It was supposed to rain that night, so we stashed our stuff in either the tent or our cars. Sadly, we didn't think about bringing the coolers into the tent - they're waterproof, after all! - so when we woke up to rain the next morning, we had no breakfast. :( Luckily it subsided to a drizzle for long enough for me to emerge and grab some food. We munched on chocolate cake, bananas, and soy yogurt in the tent on Monday morning and played some more games, waiting out the rain. It finally stopped, in just enough time to take down the tent. I grabbed my first shower of the weekend in the shower facilities - you're supposed to be stinky whilst camping, right? - which were pretty nice. I'd forgotten my towel, though, so I used A's trick of using clothes to dry off with. Not quite as effective, especially on my hair, but good enough. Check out was at 1, and we squeaked in just under the wire. It was a little eerie how empty the campground was by that time. And sad, too. A fabulous weekend come to an end. :(
On my way home, I stopped by the Armstrong Air and Space Museum, which was only a few miles from our campgrounds. Neil Armstrong grew up in Wapakoneta, hence the museum's location. There must be something in the water up there, b/c apparently there are an awful lot of astronauts who are from Ohio. Perhaps it has to do with Wright Pat being close by, who knows.
All in all, a fabulous weekend, and I can't wait to do it again! (Cold and all, lol.) I learned a lot of things for next time:
- Get a sleeping bag that fits. I've read that they're less effective when they're too big and when they're too small, and I think maybe part of my cold toes problem was due to the fact that my feet were right up against the bottom of my sleeping bag. Even though the thing's supposed to be good for people up to 6'2", it isn't. It's not really that big a deal for a casual camper like me, but it's something I wish I'd known before I bought my sleeping bag.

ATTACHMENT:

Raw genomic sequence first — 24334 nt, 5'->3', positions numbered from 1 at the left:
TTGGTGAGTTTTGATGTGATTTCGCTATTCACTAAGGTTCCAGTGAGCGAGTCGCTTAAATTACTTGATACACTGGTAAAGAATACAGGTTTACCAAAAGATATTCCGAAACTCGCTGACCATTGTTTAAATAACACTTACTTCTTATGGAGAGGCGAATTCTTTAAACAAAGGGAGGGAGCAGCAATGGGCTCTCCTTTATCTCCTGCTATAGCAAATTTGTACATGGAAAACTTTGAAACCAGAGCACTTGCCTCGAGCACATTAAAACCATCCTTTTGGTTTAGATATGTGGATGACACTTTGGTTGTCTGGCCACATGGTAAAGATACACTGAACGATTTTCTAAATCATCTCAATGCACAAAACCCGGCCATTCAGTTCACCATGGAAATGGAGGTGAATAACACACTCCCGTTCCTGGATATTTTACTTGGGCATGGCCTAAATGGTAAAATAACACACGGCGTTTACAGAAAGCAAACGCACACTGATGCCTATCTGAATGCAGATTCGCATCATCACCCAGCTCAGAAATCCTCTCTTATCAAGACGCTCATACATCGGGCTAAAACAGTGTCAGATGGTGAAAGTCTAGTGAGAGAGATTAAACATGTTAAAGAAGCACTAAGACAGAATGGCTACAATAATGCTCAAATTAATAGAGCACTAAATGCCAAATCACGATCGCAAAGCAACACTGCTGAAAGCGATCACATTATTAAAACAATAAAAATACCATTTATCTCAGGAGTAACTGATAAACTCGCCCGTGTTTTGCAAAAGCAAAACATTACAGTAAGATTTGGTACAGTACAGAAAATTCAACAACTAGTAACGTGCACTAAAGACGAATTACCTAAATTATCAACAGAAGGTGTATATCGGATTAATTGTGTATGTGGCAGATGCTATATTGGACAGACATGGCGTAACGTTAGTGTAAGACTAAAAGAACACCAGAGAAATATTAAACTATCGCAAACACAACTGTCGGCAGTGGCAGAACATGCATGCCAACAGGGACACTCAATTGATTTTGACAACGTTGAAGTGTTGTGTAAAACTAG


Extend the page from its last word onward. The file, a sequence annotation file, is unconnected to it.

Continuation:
- Bring something to heat water for hot drinks in the morning. I know there are coffee pots you can plug into the cigarette lighter in your car, or even a tiny camp stove would work, I suppose. Something that doesn't involve lighting a campfire just to warm up water. (Which we did not do - hence the excitement over Sunday morning coffee.)
- In a similar vein, cooking over a campfire was a fun experience and all, but in the future I think I'd prefer to bring a camp grill, and save the campfire for sitting around in the evening. Food that can be stuck on sticks and held over the fire would be fine, but for regular food it's a bit of a pain, especially if you have food that requires heating for both lunch and dinner.
- When obtaining firewood, make sure to get enough medium sized logs to balance out the bigger pieces. The campgrounds only sold the bigger pieces, and we had to go hunting for more. I know you're not supposed to transport wood, so I'll have to investigate how far you have to travel before that restriction takes effect. Hunting around for other wood like we did is only so successful, especially if every other camper is doing the same.
- Go RV or camper camping someday. Some of the campers had some pretty sweet setups - and I'll bet they didn't wake up with numb toes!
- Also, WOOL SOCKS for sleeping in. I bought some the very day I got home, even though my next camping trip isn't planned for a few months.
- Bring shoes for the showers. Maybe not a necessity, and my feet seemed to have weathered the public showering just fine, but it was in the back of my mind the entire time I was in there. Next time I'll have them, just to make me feel better.
- BUG SPRAY. We had no troubles with bugs at our campsite at all, but every mosquito in the park swarmed me when we were hiking.
- Tablecloths are not frivolous, they're a necessity. I didn't see a single picnic table not covered in bird poop.
- Bring one of those canopy shelter things that's basically a tarp on poles to put over your picnic table. We see picnic tables covered in tablecloths and coolers and food as part of a nice camping adventure. Birds see them as signs that read "RESTROOMS HERE".
- Since this was my first time camping, I obviously have nothing to compare it to, but I have to say that I very much enjoyed not having to crawl into our tent every time I had to go in and out. If I ever buy a tent of my own, I'm definitely getting one I can stand up in.
- And last, but certainly not least: always bring a towel.
(I'll add pictures here once I've figured out how to get them off of my camera. I seem to have misplaced the transfer cord...)